In the second stage we compared the differences between neighbourhoods. The first stage removes features that are similar within small neighbourhoods – for example accessibility to the city centre, transport infrastructures, natural amenities or good schools. The second stage removes all features that differ systematically across conservation areas and other parts of the same neighbourhoods (for example the effects of a generally tighter planning control).

It was relatively straightforward to record the differences in property prices from one conservation area to another. We used standard statistical techniques (hedonic modelling and regression discontinuity design) to control for non-design-related characteristics. To measure the spatial differences in design character we had to go a step further and collect original data. We conducted quantitative interviews, asking residents to rank the distinctiveness of the conservation area they lived in relative to nearby areas. The questions were asked in such a way that the responses could be aggregated to quantitative indices that could be matched to the spatially differentiated property prices. We also collected wide range of individual characteristics and created an index of relative design quality that is adjusted for interviewee characteristics.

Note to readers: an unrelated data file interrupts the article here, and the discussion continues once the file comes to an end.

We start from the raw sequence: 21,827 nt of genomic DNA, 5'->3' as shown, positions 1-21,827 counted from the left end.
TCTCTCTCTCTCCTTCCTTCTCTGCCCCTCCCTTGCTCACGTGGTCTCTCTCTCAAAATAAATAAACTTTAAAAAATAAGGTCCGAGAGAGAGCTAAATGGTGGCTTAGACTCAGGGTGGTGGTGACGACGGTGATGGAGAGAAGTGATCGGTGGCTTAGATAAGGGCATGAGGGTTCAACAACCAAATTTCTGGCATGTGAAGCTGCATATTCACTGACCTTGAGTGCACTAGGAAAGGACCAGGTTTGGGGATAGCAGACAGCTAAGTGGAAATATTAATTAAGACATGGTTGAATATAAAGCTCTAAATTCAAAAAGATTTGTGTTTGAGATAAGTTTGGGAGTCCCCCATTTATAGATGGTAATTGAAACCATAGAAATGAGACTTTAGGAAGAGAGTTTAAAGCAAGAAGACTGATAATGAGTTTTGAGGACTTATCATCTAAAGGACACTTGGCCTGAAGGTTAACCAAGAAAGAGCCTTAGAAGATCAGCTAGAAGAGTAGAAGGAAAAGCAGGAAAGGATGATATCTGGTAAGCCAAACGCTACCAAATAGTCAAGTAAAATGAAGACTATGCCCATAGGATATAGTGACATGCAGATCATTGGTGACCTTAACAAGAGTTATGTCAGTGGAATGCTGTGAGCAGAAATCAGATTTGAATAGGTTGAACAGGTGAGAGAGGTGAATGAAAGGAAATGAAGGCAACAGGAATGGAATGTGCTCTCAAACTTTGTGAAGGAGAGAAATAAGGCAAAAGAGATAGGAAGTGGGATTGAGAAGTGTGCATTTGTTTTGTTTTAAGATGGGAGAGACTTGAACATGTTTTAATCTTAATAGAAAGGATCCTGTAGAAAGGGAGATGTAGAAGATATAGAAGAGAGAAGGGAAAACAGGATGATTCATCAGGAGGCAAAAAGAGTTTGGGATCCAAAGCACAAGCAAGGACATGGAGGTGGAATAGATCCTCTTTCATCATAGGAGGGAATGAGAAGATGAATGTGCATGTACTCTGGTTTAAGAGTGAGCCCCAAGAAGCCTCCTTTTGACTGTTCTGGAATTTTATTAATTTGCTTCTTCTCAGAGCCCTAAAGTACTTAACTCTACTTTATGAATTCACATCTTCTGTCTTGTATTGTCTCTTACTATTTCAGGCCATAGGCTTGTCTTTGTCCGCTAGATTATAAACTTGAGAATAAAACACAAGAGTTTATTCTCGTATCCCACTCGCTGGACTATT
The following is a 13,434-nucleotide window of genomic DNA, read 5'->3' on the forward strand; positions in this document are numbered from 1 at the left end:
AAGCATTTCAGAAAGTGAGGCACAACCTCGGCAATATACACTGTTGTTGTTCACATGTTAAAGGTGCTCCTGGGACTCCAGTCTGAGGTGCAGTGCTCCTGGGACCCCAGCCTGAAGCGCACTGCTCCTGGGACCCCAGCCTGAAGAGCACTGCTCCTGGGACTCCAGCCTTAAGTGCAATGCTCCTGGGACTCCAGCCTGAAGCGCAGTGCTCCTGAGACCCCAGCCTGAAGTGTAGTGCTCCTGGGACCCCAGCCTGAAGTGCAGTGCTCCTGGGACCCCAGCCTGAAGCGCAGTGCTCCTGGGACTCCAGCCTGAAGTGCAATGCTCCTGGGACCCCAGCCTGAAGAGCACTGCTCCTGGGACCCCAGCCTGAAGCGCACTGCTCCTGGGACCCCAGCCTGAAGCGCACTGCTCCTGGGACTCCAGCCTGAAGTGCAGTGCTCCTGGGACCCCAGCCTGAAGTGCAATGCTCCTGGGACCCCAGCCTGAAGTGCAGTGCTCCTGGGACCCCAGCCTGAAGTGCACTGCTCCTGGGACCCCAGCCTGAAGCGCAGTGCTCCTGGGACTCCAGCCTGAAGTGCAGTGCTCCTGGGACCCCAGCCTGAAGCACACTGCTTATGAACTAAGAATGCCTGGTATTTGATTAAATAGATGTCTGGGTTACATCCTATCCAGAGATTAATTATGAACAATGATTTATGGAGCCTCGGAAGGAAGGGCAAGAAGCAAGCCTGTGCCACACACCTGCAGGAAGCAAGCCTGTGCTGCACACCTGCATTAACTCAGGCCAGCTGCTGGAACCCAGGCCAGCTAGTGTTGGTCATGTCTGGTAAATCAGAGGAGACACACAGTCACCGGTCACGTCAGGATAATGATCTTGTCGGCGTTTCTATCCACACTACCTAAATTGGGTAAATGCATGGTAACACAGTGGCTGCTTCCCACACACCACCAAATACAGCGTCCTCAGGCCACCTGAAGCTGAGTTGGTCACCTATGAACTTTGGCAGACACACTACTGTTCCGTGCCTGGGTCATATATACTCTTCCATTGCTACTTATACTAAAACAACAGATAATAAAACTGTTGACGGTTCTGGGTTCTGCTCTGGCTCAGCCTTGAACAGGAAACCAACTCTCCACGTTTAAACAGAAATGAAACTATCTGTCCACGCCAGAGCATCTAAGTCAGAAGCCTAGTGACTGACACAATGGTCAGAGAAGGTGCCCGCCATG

The baseline capitalisation of £38,700 per one-step increase in our distinctiveness index corresponds to 25.4% in 2003 prices. This reflects the benefits of occupying a distinctive building near other such buildings. We also wanted to measure separately the effects of being close to other distinctive buildings because these are the benefits not usually accounted for by free economic markets. To do this we looked at the prices of those buildings in a conservation area least likely to be characterised by special design quality. We assumed that buildings constructed after 1945 and before the designation of a conservation area did not have the design characteristics that led to designation, even if they were in a conservation area. Moreover, these buildings are not affected by the additional planning control that comes with. We also compared properties located just outside conservation areas with and without a view of their buildings.

In both cases our results are similar to the baseline capitalisation effect, suggesting that positive external effects of distinctive architecture do exist and are quantitatively relevant. Yet our results may be an underestimate of the economic value of design quality, as we excluded potential benefits to people living further away and visiting the areas. These findings imply that planning policies that encourage the market to co-ordinate the exterior of buildings could deliver sizable economic benefits.

Does this mean that the only value to heritage and design is an economic one? We would argue not, preferring to see this as one piece of evidence that can help support policies designed to preserve, maintain and promote good design.

Gabriel M Ahlfeldt is associate professor of urban economics and land development and Nancy Holman is associate professor of urban planning, both at the London School of Economics